Exploring ecological changes in Cook Inlet beluga whale habitat though traditional and local ecological knowledge of contributing factors for population decline

Brian T G Carter, Erik Nielsen

Research output: Contribution to journalArticle

16 Citations (Scopus)

Abstract

The Cook Inlet beluga whale, one of five Alaskan stocks, is genetically distinct and geographically isolated from other populations. Historically, Cook Inlet whales were hunted commercially, for sport, and for subsistence uses. The Marine Mammal Protection Act (MMPA) of 1972 ended commercial and sport hunting; in 1999, subsistence hunting voluntarily ended. In 2008, Cook Inlet beluga whales were listed as endangered under the Endangered Species Act after annual aerial surveys indicated the population was not recovering as expected. A combination of natural and anthropogenic factors may be affecting this population's recovery. This study documented traditional and local ecological knowledge of Alaska Native subsistence hunters and fishers and commercial fishers through participatory research to explore ecological changes in Cook Inlet over time and to identify potential factors impacting this beluga whale population. Study results identified potential environmental and climate change factors including prey competition, health of beluga and their prey, and the presence of killer whales, the majority of which may indicate an ecosystem regime shift in the Cook Inlet region. Human-related factors included fisheries management and related prey reduction, water contamination, and anthropogenic-related noise. These results corroborate identified threats to beluga whales and also identify potential new areas of scientific investigation and management. As such this study demonstrates the value of incorporating traditional and local ecological knowledge into ongoing science and management.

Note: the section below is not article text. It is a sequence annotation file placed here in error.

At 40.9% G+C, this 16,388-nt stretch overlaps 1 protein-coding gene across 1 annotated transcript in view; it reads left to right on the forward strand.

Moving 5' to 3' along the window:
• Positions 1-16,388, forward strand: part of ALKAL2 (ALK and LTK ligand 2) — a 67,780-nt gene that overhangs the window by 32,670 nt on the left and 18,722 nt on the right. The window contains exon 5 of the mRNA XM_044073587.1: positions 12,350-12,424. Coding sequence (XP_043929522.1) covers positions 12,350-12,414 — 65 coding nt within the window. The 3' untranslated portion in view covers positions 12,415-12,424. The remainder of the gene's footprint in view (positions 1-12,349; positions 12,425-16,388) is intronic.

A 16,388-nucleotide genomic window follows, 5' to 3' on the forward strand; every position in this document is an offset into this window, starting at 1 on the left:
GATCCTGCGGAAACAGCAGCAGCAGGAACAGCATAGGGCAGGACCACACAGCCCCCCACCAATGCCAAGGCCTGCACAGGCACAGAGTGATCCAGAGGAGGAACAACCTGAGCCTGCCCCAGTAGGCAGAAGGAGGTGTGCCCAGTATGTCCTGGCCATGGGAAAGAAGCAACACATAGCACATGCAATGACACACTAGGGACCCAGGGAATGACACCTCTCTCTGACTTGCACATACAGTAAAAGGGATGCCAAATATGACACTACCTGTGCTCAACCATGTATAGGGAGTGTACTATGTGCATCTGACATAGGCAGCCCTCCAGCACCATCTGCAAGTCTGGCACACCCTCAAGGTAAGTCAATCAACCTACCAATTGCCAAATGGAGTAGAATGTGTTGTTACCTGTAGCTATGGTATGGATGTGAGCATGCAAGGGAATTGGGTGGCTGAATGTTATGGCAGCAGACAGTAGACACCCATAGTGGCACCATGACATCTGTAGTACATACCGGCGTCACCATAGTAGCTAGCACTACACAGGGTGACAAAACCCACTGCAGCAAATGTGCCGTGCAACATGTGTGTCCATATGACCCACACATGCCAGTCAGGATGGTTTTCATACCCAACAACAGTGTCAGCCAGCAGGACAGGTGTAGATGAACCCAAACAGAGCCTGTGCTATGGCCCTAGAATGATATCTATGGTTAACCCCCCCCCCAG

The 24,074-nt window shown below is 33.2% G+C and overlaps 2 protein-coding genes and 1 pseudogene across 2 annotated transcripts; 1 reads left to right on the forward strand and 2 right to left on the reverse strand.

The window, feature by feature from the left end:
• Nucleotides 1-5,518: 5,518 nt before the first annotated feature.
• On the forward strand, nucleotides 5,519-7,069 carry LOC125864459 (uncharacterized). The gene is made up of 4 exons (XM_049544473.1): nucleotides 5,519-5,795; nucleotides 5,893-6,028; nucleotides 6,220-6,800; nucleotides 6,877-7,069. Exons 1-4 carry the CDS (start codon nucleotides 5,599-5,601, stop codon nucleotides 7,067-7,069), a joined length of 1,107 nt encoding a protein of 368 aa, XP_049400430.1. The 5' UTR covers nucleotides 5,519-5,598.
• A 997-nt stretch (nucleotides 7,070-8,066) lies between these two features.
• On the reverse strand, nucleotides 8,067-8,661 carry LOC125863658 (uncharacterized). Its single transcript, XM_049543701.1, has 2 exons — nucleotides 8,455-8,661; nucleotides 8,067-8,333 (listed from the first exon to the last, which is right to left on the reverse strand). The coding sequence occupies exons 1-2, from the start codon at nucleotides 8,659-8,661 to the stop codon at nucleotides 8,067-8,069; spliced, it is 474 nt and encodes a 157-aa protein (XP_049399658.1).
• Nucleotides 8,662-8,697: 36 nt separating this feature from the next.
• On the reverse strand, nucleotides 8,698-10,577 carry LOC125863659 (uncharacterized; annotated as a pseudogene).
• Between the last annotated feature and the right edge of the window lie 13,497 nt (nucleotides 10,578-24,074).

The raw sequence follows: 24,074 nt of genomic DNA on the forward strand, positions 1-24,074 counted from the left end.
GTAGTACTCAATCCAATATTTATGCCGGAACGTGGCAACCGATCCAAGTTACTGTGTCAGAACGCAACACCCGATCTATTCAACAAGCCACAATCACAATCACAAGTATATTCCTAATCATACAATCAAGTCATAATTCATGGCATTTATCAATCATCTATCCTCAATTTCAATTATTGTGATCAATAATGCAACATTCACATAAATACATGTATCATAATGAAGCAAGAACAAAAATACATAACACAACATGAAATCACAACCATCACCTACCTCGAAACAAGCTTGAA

Original languageEnglish (US)
Pages (from-to)299-308
Number of pages10
JournalMarine Policy
Volume35
Issue number3
DOIs
StatePublished - May 2011

Fingerprint

Delphinapterus leucas
population decrease
population decline
whale
habitat
habitats
subsistence
Sports
Alaska Natives
sport hunting
act
management
sport
Orcinus orca
hunting
marine mammals
water pollution
sports
whales
fisheries management

Keywords

  • Beluga whale
  • Endangered species
  • LEK
  • TEK

ASJC Scopus subject areas

  • Aquatic Science
  • Economics and Econometrics
  • Environmental Science(all)
  • Law
  • Management, Monitoring, Policy and Law

Cite this

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